I know you are joking, but here [joyreactor.cc] is a picture of a special Soviet driving license with the right to break the traffic code. Oh, and the car must not be searched.

  • by michelcolman (1208008) on Monday January 13, 2014 @04:32AM (#45937519)

    You jest, but in Belgium we actually had a lawsuit a few weeks ago where police officers were accused of speeding through a red light while chasing gangsters after a robbery. They are legally allowed to go through red lights, but only after having stopped first to make sure it's safe to cross. The criminals, of course, tend to just keep going at the same speed.

    Fortunately for all of us, the judge applied some common sense and let them off the hook. Otherwise you could forget about police ever chasing a criminal again.

  • by pupsocket (2853647) on Monday January 13, 2014 @06:24AM (#45937911)

    This is the crowd I grew up with, so I may be the unkowning carrier of disinformation, but here is my read:

    All drove very fast. They did get ticketed frequently stateside, but the personnel office had resources. Justifications were welded onto all damage.

    A small number drove mad fast because they couldn't pull out of some high-danger mentality even after the helicopter lift. They flouted the law like city kids who are "in the system", since they felt doomed anyway. You can see that kind of driving around the exits for military bases, where soldiers drive ninety to work because that is their permanent risk profile.

    But most were just trying to feel the thrill, to act like the real thing. They had race-car training and cop evasion training and could surprize you when they decided to treat some ordinary sight as a threat. But they suffered that ordinary human pathetic weakness for emergency powers and a starring role.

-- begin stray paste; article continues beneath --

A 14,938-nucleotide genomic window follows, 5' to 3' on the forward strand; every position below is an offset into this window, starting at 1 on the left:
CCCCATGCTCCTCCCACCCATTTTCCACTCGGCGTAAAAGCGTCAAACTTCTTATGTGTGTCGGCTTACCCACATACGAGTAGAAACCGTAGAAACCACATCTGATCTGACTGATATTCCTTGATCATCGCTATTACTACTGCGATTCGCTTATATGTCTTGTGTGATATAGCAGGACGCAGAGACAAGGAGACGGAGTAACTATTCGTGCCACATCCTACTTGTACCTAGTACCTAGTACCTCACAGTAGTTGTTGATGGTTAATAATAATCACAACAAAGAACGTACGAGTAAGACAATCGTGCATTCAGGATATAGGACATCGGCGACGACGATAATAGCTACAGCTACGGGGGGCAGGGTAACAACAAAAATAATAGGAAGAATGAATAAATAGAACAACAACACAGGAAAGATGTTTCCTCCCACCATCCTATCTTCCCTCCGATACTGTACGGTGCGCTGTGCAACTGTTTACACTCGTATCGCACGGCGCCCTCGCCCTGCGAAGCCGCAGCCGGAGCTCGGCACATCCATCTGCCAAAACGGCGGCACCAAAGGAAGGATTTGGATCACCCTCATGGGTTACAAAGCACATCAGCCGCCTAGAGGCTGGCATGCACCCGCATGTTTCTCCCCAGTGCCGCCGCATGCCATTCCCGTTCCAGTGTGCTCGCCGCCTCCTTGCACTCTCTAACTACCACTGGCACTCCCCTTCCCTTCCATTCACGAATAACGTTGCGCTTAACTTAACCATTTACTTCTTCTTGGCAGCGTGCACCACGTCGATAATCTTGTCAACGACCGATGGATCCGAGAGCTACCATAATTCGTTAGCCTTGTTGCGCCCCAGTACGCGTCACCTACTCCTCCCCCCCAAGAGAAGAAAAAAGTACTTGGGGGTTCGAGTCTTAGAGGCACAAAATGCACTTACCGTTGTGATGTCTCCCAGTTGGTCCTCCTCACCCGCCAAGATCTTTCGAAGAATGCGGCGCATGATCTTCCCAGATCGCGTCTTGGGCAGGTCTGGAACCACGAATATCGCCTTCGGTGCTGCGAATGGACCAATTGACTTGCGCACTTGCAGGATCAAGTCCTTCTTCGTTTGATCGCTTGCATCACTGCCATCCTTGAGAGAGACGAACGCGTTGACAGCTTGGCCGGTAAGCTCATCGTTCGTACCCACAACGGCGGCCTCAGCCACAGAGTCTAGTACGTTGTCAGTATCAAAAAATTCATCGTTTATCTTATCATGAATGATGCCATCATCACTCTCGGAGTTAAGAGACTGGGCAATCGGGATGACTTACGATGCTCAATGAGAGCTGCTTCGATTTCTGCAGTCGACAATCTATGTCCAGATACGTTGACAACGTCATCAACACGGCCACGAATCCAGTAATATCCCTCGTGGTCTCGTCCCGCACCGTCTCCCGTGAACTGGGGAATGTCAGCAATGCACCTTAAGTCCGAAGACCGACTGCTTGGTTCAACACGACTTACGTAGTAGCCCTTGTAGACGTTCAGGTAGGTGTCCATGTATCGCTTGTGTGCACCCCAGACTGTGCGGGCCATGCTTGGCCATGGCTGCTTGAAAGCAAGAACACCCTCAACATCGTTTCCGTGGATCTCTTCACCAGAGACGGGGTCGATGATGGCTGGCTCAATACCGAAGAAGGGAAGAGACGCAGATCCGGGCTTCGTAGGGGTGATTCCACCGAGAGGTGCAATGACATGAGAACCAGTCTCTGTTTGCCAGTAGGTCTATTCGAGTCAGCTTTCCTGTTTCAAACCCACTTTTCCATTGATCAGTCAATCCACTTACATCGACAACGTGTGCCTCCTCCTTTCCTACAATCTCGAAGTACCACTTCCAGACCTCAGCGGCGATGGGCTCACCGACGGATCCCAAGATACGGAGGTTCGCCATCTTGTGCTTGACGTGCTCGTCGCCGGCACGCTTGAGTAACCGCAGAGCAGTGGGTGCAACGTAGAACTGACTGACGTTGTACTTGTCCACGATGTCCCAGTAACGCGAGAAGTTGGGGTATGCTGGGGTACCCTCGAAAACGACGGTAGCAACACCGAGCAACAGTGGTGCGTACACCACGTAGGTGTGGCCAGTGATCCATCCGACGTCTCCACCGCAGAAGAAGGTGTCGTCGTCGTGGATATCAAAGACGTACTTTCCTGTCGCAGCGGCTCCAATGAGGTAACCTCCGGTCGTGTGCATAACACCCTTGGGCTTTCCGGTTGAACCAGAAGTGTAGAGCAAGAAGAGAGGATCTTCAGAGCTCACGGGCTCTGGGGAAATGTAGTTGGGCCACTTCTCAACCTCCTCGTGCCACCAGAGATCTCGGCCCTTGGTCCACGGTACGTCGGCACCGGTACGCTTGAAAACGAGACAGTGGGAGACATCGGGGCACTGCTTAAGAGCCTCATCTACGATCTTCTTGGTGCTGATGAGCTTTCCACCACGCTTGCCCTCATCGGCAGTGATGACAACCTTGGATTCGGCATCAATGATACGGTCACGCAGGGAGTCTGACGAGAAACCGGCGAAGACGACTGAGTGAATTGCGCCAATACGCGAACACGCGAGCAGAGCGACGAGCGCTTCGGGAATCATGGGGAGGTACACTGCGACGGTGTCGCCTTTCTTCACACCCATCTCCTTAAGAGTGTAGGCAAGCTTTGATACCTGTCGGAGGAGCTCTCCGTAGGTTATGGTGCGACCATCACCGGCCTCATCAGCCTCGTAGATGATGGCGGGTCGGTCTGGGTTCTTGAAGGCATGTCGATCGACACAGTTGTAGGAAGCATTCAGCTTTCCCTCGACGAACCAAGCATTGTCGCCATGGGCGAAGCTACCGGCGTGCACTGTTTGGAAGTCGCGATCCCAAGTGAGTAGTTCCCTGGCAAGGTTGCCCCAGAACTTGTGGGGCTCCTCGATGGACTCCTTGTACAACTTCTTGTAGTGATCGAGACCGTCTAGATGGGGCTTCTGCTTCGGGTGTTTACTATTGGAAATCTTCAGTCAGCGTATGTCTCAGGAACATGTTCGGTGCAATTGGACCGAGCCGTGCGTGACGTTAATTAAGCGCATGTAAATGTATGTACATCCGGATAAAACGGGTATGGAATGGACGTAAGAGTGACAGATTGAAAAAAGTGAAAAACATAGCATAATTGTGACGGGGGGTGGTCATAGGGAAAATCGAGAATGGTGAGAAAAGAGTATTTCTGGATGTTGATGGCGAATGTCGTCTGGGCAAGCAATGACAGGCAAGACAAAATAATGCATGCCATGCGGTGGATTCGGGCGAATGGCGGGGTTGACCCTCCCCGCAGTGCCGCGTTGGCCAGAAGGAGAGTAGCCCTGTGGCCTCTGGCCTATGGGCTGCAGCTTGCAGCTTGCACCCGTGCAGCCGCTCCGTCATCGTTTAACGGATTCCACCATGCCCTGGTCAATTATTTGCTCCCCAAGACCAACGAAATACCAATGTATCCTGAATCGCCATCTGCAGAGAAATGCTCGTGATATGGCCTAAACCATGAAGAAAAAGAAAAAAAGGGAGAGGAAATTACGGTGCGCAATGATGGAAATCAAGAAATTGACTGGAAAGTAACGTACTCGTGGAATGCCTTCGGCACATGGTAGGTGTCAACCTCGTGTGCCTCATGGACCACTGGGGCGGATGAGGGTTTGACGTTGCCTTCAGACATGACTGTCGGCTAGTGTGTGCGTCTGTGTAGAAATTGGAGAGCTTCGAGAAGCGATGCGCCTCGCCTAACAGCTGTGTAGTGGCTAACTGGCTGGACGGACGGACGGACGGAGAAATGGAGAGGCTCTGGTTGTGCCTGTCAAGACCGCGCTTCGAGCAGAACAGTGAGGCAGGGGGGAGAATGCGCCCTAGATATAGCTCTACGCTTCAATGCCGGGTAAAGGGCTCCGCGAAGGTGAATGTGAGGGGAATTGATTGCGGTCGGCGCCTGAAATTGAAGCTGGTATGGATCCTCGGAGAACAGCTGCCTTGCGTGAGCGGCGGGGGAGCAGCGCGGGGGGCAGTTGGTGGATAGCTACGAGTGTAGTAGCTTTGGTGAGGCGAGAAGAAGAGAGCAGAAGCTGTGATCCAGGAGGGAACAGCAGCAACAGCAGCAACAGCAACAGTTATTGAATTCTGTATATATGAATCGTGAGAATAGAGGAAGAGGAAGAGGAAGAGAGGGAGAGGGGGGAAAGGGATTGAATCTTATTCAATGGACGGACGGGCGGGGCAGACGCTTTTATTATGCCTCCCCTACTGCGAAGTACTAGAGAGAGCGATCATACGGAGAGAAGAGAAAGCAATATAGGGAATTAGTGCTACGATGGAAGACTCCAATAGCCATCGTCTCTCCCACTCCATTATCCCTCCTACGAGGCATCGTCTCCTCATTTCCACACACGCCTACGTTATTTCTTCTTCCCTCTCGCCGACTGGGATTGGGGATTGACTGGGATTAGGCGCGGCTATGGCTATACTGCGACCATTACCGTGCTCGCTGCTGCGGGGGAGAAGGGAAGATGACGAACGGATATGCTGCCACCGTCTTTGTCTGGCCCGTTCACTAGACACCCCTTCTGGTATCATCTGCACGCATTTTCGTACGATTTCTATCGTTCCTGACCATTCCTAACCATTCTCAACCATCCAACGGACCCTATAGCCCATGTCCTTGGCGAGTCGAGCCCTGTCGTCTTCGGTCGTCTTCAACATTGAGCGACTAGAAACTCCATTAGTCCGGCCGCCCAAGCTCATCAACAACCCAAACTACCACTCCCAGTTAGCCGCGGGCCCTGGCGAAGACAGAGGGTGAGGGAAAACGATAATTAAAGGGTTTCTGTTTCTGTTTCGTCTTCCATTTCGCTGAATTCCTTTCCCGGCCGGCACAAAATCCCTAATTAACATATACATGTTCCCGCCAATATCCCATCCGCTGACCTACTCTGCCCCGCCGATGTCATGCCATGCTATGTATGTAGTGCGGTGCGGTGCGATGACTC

Of course, the British are pioneering. Wait for the feedback effect, when someone challenges the phony backstory for a traffic death, and a file is opened on this new strain of domestic saboteur.

  • by horza (87255) on Monday January 13, 2014 @08:10AM (#45938261) Homepage

    It depends how you crash. You can crash at 250kph and be fine as long as you don't hit any solid objects head on too early, ie pretty much only on the motorway, but yes your odds are not great. I've driven 250kph down the autobahn and it's quite comfortable if you have the right car. It's not at all dangerous in Germany as the drivers are so courteous. In residential areas, however, you never know when some idiot is going to step out between parked cars without looking.

    Speed limits are now so low that few people heed them any more. It's just a money-making machine, you just accept the fact and pay the additional road "tax". You could remove speed limits and things wouldn't really get any worse (driving fast is not the same as driving dangerously), much as removing the 11pm licensing law didn't plunge Britain into booze-ridden chaos. It doesn't make economic sense to do so though as commuters and school mums are high-income hostages you can bleed regularly to fill the coffers.

    Phillip.

  • by tomtomtom (580791) on Monday January 13, 2014 @09:17AM (#45938805)
    Actually I'd be quite happy if the police were banned from engaging in high-speed car chases. They just create more danger for everyone else on the road, encouraging those being chased to drive even more dangerously as well as the risk that the police cars themselves cause an accident. There are other ways of catching criminals which do not create such danger for the rest of us.

Never try to teach a pig to sing. It wastes your time and annoys the pig. -- Lazarus Long, "Time Enough for Love"